I sit in the back of my parents '97 avalon reading the Kite Runner. I am in the parking lot for Horseshoe Bend, a spectacular slice of canyon South of Page AZ.

A truck pulls into the lot after dark and waits. About 15 minutes later a second car pulls up next to the truck. It drives without caution, confident and excited. A man gets out carrying a powerful flashlight. He seems to carry on a conversation with the truck. He points the flashlight into the hill that borders the lot, illuminating low brush. Rotating in a slow circle, he seems to scan the area with the flashlight, looking for something he doesn't see, at least not tonight.

The beam of the flashlight hits my car, roughly seventy-five meters away. It continues on for a second, then double-takes back to my car. The beam illuminates the avalon's interior for a beat, my face likely obscured by foggy windows. The light moves on, deeming my presence unobtrusive to whatever might unfold next. The light completes its circle and soon a much warmer pin of light appears next to the car. The pin jumps and lands on the ground before exploding, a small multicolored release of bright sparks.

It's strange to watch fireworks through fogged glass and a groggy mental state from the other side of a parking lot. The small points of light are like stars, far enough away to be beyond one's natural circle of confusion but bright enough to emit a mysterious glimmer that sparkles and shines. Through the car's glass windows I hear no voice of the man with the light or the man in the truck, only a repeated lighting and exploding of fireworks. I can register neither excitement or enjoyment in the silhouettes. The emotion of the moment is removed, leaving only a strange, detached action, as if the man's duty is simply to release the fireworks into the void.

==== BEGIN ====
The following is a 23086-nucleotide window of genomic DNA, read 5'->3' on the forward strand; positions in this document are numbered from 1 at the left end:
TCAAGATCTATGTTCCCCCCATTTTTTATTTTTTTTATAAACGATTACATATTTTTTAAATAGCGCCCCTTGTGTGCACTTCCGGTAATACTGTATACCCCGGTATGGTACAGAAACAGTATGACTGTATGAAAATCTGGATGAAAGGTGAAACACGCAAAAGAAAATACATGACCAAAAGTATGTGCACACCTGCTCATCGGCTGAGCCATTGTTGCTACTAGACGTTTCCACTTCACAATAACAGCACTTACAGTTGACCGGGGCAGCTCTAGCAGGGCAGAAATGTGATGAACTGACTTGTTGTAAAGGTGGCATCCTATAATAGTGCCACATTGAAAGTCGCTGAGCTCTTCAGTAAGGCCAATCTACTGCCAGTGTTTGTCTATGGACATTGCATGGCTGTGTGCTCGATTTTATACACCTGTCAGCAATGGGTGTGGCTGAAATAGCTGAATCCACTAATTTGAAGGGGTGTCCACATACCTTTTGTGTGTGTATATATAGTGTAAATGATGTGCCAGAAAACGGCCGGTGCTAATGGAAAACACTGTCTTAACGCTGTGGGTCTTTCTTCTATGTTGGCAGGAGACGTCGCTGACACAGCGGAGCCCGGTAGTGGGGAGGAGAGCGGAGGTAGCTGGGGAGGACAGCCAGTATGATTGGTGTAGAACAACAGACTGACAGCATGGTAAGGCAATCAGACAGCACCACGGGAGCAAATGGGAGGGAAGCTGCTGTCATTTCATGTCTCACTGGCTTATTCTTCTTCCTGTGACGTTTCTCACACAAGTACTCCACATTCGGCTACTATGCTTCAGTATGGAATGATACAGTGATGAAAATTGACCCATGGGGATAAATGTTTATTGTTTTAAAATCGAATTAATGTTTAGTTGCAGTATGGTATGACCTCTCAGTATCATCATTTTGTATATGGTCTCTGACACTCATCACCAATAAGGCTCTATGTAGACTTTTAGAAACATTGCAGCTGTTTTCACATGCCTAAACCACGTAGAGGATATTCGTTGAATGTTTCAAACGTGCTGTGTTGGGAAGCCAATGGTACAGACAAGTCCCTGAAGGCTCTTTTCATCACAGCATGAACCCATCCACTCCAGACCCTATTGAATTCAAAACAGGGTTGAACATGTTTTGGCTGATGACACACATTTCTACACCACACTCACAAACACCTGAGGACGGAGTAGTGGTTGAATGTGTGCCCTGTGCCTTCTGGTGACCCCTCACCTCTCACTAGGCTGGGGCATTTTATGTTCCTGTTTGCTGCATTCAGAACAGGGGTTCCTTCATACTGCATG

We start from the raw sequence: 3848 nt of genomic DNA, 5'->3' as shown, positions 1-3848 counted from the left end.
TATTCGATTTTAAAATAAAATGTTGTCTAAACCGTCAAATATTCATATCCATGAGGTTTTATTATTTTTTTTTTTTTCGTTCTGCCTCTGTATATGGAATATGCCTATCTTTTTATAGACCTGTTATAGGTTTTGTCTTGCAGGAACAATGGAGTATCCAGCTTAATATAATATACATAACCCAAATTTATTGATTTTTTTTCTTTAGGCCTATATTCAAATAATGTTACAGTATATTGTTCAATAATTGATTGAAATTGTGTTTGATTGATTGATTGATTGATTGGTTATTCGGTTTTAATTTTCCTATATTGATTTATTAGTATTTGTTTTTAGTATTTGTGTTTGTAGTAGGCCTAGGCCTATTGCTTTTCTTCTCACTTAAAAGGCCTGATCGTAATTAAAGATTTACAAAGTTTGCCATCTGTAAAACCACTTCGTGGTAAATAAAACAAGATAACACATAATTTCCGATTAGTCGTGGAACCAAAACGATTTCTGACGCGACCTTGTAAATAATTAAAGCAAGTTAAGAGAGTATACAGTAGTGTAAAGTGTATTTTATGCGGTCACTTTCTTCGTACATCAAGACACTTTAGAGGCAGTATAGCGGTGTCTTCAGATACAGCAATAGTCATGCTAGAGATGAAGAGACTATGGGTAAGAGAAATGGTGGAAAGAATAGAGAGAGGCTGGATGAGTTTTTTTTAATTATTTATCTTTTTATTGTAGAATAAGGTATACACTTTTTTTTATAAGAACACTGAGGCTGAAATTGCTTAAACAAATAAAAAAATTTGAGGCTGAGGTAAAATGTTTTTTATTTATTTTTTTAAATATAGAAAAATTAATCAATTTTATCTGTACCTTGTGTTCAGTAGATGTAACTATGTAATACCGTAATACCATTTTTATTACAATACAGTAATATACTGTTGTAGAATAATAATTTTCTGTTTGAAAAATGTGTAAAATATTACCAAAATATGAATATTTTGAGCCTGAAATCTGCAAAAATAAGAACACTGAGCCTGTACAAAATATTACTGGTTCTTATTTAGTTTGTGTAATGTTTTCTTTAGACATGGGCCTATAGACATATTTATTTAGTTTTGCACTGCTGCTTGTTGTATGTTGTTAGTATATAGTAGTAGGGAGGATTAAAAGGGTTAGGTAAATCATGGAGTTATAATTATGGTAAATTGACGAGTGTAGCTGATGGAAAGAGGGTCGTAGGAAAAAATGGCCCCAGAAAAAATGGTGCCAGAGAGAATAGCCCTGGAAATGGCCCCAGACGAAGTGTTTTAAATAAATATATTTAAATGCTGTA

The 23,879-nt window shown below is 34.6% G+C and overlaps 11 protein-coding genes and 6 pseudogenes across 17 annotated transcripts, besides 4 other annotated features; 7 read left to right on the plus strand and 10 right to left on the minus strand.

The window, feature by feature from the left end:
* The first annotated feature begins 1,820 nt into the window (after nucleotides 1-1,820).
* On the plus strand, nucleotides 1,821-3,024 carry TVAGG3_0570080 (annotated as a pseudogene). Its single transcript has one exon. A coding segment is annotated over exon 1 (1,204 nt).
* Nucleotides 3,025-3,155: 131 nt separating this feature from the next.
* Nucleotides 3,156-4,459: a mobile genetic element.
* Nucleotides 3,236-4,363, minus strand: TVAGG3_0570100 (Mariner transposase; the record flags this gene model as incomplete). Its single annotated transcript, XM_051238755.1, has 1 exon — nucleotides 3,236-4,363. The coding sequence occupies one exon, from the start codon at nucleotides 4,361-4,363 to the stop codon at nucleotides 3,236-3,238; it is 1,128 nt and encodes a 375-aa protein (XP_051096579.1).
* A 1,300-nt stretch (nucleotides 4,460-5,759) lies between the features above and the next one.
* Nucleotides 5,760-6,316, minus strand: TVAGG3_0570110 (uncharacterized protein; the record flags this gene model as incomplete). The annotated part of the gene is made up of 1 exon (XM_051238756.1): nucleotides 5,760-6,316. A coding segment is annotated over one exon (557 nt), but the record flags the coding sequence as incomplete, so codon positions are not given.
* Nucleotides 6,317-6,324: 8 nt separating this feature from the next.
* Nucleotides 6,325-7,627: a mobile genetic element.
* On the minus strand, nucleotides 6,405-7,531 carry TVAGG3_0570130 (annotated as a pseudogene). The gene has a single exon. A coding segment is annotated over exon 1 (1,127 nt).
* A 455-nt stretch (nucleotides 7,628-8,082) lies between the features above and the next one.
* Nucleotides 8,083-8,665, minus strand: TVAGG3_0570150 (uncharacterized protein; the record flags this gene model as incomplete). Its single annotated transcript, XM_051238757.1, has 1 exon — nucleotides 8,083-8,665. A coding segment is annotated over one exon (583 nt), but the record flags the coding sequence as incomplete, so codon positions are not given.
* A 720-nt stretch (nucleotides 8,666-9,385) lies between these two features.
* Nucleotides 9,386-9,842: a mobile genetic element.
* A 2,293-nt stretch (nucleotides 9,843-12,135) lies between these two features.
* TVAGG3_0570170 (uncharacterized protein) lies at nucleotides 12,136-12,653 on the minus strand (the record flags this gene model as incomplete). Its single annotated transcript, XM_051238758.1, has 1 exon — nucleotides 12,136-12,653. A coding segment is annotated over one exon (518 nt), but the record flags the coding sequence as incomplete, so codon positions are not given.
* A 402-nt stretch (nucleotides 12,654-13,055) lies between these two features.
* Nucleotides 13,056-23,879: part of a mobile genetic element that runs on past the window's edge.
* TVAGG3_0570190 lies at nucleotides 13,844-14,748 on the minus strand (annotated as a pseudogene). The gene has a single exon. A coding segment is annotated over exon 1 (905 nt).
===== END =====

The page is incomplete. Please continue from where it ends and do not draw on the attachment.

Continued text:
Between pyrotechnics the flashlight sweeps the horizon as if it fascinates the man just to see the beam in all its glory. I imagine the man has received the flashlight recently as a gift. The novelty remains and can you believe how bright this thing is? The flashlight has a Fresnel element, I can see the beam widen and tighten as the man adjusts his preferred angle of view.

Spinning Saturns, Roman Candles, Bottle Rockets, all quietly fading into the night from the lone figure. after a while the fireworks stop. The playing with the flashlight continues. Again and again the light sails across the banks of sand and brush. I watch the light reveal low sage and scrubby tumbleweed on the hill. After a while the man tires of the flashlight as well. It no longer spills into the land surrounding the lot, instead illuminating a small patch of gravel beneath the man's feet. After a few minutes the light goes off and a car door slams shut. The cars turn around, this time it's the headlights which reveal the dirt and brush. The small car leads, it's engine excitedly zooming towards some new change of fate, the truck politely follows.